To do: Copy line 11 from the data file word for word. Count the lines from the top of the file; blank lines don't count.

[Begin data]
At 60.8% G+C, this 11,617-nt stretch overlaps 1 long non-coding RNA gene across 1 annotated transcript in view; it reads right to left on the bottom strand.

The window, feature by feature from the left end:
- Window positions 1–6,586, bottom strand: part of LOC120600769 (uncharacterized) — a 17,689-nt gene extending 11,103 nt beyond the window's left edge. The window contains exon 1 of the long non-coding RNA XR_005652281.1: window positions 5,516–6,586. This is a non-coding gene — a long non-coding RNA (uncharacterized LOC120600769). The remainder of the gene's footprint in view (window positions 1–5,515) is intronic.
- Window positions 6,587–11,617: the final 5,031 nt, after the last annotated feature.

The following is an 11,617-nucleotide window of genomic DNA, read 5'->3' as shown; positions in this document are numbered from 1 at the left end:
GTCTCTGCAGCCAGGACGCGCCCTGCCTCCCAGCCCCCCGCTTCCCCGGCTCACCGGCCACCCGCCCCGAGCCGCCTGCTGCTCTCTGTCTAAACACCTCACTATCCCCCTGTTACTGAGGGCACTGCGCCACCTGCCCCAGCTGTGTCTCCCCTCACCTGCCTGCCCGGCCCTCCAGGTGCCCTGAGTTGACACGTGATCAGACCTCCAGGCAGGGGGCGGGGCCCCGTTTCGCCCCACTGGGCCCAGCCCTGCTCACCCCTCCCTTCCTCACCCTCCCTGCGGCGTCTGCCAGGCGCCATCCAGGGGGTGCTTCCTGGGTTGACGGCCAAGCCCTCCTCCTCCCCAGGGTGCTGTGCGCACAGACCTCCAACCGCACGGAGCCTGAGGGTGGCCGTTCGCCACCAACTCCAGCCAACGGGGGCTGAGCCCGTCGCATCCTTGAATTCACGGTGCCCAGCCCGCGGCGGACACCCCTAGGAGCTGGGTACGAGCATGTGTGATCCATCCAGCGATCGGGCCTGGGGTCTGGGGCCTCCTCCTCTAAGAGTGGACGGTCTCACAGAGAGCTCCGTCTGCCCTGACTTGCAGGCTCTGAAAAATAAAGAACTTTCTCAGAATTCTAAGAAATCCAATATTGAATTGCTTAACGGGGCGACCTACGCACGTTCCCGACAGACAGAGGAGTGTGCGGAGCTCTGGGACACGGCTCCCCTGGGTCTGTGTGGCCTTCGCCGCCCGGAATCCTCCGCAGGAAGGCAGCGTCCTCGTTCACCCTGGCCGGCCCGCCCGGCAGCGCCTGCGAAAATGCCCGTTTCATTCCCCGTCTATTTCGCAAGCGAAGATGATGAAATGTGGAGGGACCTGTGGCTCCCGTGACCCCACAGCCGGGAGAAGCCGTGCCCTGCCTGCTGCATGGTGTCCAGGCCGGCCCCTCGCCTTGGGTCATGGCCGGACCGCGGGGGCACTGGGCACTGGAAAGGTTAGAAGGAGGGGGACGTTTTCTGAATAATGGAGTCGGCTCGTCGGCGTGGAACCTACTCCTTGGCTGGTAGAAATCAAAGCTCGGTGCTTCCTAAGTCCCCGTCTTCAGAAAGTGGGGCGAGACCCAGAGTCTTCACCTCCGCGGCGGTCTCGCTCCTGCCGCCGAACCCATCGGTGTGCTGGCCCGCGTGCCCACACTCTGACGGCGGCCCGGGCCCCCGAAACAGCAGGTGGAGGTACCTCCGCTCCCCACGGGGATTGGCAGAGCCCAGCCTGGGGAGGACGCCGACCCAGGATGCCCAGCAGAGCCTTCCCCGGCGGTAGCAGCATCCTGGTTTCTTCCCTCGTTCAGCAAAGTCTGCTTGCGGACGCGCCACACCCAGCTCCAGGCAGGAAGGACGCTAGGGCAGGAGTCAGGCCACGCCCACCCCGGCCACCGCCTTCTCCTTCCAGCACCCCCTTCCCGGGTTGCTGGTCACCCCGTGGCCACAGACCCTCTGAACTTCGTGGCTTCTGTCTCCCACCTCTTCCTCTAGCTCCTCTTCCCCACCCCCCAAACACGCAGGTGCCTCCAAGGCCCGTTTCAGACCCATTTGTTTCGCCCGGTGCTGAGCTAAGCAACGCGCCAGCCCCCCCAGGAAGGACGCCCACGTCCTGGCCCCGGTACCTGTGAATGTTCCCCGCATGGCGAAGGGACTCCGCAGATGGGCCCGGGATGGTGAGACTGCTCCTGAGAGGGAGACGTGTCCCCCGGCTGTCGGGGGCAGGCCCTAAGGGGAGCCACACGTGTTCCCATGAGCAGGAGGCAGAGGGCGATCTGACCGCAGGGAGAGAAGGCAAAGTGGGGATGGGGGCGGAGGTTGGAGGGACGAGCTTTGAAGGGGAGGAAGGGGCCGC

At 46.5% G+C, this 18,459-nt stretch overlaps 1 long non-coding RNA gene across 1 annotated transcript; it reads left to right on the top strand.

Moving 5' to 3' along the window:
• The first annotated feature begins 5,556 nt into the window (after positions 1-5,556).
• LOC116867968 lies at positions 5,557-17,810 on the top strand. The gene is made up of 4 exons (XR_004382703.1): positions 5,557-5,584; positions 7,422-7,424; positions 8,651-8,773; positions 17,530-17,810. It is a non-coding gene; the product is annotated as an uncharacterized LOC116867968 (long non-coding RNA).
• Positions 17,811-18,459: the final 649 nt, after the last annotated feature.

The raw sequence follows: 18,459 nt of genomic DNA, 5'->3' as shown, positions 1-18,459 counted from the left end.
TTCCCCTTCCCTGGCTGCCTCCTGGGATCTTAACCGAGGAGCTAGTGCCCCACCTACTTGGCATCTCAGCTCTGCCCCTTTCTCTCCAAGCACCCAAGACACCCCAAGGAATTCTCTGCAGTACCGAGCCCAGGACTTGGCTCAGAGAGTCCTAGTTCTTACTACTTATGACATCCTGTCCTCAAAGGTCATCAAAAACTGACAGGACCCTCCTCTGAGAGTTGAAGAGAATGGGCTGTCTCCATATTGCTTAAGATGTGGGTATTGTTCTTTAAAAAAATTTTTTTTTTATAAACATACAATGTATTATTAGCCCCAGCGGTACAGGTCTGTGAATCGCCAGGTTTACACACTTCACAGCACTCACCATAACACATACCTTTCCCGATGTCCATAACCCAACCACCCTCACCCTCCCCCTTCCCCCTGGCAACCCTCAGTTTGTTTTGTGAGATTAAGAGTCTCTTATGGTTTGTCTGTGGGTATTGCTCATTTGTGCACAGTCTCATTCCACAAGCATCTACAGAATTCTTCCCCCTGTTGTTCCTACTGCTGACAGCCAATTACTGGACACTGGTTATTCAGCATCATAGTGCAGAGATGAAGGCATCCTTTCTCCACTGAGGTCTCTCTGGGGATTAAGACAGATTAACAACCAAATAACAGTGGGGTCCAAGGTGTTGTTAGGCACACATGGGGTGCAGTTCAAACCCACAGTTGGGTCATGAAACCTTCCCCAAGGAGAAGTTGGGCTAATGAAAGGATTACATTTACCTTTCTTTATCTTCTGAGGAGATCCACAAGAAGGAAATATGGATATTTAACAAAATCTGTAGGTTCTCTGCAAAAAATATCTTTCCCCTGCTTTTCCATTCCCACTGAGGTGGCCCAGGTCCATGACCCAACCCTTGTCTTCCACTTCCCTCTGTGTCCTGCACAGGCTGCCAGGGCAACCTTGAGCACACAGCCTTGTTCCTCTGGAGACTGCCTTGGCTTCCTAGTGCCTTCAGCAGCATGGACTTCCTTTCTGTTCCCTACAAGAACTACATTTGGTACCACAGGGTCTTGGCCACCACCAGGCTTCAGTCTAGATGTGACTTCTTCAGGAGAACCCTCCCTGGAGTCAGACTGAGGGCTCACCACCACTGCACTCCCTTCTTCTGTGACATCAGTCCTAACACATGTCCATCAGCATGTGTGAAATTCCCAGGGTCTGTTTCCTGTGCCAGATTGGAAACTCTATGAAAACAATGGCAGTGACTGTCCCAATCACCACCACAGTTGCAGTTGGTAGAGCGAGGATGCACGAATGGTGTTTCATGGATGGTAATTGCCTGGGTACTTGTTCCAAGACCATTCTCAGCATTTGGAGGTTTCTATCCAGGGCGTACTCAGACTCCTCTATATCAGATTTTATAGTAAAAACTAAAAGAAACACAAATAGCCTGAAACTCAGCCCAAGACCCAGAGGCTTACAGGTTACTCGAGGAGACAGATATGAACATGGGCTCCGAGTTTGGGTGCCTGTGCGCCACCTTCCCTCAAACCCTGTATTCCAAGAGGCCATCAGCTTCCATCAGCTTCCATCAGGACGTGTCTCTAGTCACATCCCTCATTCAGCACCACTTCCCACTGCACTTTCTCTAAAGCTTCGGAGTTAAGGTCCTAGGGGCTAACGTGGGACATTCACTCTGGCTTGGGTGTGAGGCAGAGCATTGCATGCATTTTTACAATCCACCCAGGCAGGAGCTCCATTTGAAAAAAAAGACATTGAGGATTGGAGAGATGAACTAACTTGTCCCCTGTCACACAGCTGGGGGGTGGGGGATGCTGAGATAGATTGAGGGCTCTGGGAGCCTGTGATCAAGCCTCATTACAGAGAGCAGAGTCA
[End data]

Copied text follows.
• Positions 17,811-18,459: the final 649 nt, after the last annotated feature.